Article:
This Week’s Decisions from the Supreme Court of South Carolina Continued

scsct  State v. Morris involved an appeal in which the defendant, Kenneth Morris, appealed the trial court’s decision to deny his motion to suppress evidence obtained during a traffic stop.  Morris argued that the evidence was obtained via an illegal search, was thus fruit of the poisonous tree, and violated his Fourth Amendment rights.

Morris drove a rental car on Interstate 77.  While he was driving, the police observed him commit a traffic violation:  following a truck too closely.  When Morris pulled off the Interstate and into a gas station, the police followed and initiated a traffic stop.  Morris rolled down the window and was asked to produce his license and registration.  He did so and also consented to a search of himself.  When the police asked why he was traveling, Morris responded that he and his companion had been visiting girls in Atlanta.  When the police asked Morris’ companion the same question, they got a different answer.  Because of the inconsistent stories, the fact that the car was a rental, and the fact that the police insisted that they smelled marijuana in the car, a K-9 dog was called.  The dog sniffed the vehicle but did not alert.  Despite this, the police were still suspicious and asked Morris to search the car.  Morris refused to consent.  The police searched the car, including the truck, where they found 393 ecstasy pills and one-half a pound of marijuana.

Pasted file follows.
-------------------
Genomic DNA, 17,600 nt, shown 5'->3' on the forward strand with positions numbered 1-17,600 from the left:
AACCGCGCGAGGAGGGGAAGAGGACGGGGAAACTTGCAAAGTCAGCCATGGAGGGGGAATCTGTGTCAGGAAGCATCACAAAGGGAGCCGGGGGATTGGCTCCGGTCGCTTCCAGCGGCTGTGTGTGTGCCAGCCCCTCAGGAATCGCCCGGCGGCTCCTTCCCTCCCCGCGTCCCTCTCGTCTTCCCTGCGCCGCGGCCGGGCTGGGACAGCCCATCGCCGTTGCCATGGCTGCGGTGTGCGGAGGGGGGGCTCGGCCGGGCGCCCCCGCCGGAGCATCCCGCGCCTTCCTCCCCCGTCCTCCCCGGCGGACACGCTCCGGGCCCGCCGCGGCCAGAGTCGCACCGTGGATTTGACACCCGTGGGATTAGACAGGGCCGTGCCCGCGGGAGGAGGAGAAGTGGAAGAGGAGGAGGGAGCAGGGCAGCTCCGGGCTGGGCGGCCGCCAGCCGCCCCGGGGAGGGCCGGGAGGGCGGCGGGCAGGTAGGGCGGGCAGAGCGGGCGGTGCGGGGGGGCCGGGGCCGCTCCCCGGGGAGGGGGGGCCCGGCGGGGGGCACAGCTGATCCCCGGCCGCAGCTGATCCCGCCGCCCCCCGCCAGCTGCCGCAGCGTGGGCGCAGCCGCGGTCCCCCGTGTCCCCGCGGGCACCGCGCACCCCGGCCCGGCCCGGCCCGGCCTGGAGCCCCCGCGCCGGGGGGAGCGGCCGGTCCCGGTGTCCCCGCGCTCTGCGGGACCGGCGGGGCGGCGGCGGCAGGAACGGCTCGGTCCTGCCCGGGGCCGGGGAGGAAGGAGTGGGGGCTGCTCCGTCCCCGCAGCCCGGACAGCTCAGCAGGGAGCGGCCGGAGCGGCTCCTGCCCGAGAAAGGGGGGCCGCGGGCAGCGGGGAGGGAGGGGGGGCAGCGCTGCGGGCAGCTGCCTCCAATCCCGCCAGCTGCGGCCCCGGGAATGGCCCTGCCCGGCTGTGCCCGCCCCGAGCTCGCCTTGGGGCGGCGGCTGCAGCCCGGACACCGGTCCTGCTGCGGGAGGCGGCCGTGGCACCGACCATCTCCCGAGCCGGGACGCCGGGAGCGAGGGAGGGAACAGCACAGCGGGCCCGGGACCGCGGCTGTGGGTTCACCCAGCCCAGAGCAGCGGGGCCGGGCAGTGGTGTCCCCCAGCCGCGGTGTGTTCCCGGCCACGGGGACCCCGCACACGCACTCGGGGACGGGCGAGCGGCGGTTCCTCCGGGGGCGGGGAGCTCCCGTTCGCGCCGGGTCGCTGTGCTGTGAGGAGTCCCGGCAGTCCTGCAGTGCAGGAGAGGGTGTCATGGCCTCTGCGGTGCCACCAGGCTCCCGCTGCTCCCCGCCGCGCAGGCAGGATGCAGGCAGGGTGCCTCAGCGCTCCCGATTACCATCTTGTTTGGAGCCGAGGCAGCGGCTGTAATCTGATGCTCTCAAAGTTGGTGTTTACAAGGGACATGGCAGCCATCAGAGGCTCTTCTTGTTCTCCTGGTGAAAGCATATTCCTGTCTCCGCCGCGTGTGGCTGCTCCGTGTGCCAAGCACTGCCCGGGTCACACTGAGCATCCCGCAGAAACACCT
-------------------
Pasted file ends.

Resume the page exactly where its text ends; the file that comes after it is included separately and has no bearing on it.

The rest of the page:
Morris was indicted and tried.  He filed a motion to suppress the introduction of the pills and marijuana which was denied.  The Court of Appeals affirmed the denial and Morris appealed to the South Carolina Supreme Court.  The Court affirmed, finding “…the officers had both reasonable suspicion of criminal activity and probable cause to conduct a warrantless search of the entire vehicle.”    Justices Pleicones and Beatty dissented.

Cullen v. McNeal granted a writ of certiorari to review the Court of Appeals holding.  They then dismissed the writ “…as improvidently granted.”

McNaughton v. Charleston Charter School involved employment and termination.  McNaughton was employed by Charleston Charter School.  Her employment was contingent upon funding.  School started and McNaughton’s position was funded.  She received praise from students and parents alike.  The administration found no fault with her performance.

In November, the school’s principal advised McNaughton that she was being terminated because the school needed to hire and fund an additional math teacher because of poor test results.  McNaughton then sued, alleging:

1)  wrongful termination/beach of contract;

2)  breach of contract accompanied by a fraudulent act;

3) third-party beneficiary breach of contract; and

4) grossly negligent supervision.

A jury trial then ensued.  The school filed a motion for a directed verdict on all allegations that was denied.  The jury then award damages and attorney’s fees in excess of $100,000.00.  The school asked for a judgment not withstanding the verdict (JNOV) and it was denied.  The Supreme Court of South Carolina denied the appeal, affirming the trial court.  The Court concluded that there was “…evidence to support the jury’s finding that Appellant breached McNaughton’s employment agreement….”  Thus the trial court correctly denied the school’s directed verdict and JNOV motion.

About Lisa Smith-Butler

Lisa is the Associate Dean for Information Services at the Charleston School of Law, Sol Blatt Jr. Law Library. She teaches Advanced Legal Research & Children & the Law.
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